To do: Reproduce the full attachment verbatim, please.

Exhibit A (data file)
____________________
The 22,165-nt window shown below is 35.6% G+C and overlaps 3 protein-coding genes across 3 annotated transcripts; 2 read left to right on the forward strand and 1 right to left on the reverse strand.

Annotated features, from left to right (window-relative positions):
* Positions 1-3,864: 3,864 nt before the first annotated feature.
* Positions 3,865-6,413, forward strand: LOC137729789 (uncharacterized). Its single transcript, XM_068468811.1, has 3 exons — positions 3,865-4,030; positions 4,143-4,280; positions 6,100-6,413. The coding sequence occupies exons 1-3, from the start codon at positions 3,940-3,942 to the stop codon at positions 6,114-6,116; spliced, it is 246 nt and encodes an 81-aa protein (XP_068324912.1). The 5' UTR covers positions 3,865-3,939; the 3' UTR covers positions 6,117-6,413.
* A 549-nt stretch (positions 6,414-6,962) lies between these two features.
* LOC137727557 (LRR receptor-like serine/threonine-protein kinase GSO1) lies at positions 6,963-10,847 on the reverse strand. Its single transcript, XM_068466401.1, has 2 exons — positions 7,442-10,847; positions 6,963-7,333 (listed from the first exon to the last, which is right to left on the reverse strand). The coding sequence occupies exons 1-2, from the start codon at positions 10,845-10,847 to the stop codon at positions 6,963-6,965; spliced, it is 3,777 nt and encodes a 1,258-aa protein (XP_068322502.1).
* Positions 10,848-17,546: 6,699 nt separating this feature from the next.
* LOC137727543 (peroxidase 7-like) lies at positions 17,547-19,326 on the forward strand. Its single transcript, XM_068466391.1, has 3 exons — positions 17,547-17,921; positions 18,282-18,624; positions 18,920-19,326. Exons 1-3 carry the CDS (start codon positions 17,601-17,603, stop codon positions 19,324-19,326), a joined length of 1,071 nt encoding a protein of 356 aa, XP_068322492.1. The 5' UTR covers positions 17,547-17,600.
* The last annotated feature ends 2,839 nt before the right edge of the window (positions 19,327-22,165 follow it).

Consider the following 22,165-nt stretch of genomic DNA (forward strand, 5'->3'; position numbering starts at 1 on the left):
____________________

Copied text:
The 22,165-nt window shown below is 35.6% G+C and overlaps 3 protein-coding genes across 3 annotated transcripts; 2 read left to right on the forward strand and 1 right to left on the reverse strand.

Annotated features, from left to right (window-relative positions):
* Positions 1-3,864: 3,864 nt before the first annotated feature.
* Positions 3,865-6,413, forward strand: LOC137729789 (uncharacterized). Its single transcript, XM_068468811.1, has 3 exons — positions 3,865-4,030; positions 4,143-4,280; positions 6,100-6,413. The coding sequence occupies exons 1-3, from the start codon at positions 3,940-3,942 to the stop codon at positions 6,114-6,116; spliced, it is 246 nt and encodes an 81-aa protein (XP_068324912.1). The 5' UTR covers positions 3,865-3,939; the 3' UTR covers positions 6,117-6,413.
* A 549-nt stretch (positions 6,414-6,962) lies between these two features.
* LOC137727557 (LRR receptor-like serine/threonine-protein kinase GSO1) lies at positions 6,963-10,847 on the reverse strand. Its single transcript, XM_068466401.1, has 2 exons — positions 7,442-10,847; positions 6,963-7,333 (listed from the first exon to the last, which is right to left on the reverse strand). The coding sequence occupies exons 1-2, from the start codon at positions 10,845-10,847 to the stop codon at positions 6,963-6,965; spliced, it is 3,777 nt and encodes a 1,258-aa protein (XP_068322502.1).
* Positions 10,848-17,546: 6,699 nt separating this feature from the next.
* LOC137727543 (peroxidase 7-like) lies at positions 17,547-19,326 on the forward strand. Its single transcript, XM_068466391.1, has 3 exons — positions 17,547-17,921; positions 18,282-18,624; positions 18,920-19,326. Exons 1-3 carry the CDS (start codon positions 17,601-17,603, stop codon positions 19,324-19,326), a joined length of 1,071 nt encoding a protein of 356 aa, XP_068322492.1. The 5' UTR covers positions 17,547-17,600.
* The last annotated feature ends 2,839 nt before the right edge of the window (positions 19,327-22,165 follow it).

Consider the following 22,165-nt stretch of genomic DNA (forward strand, 5'->3'; position numbering starts at 1 on the left):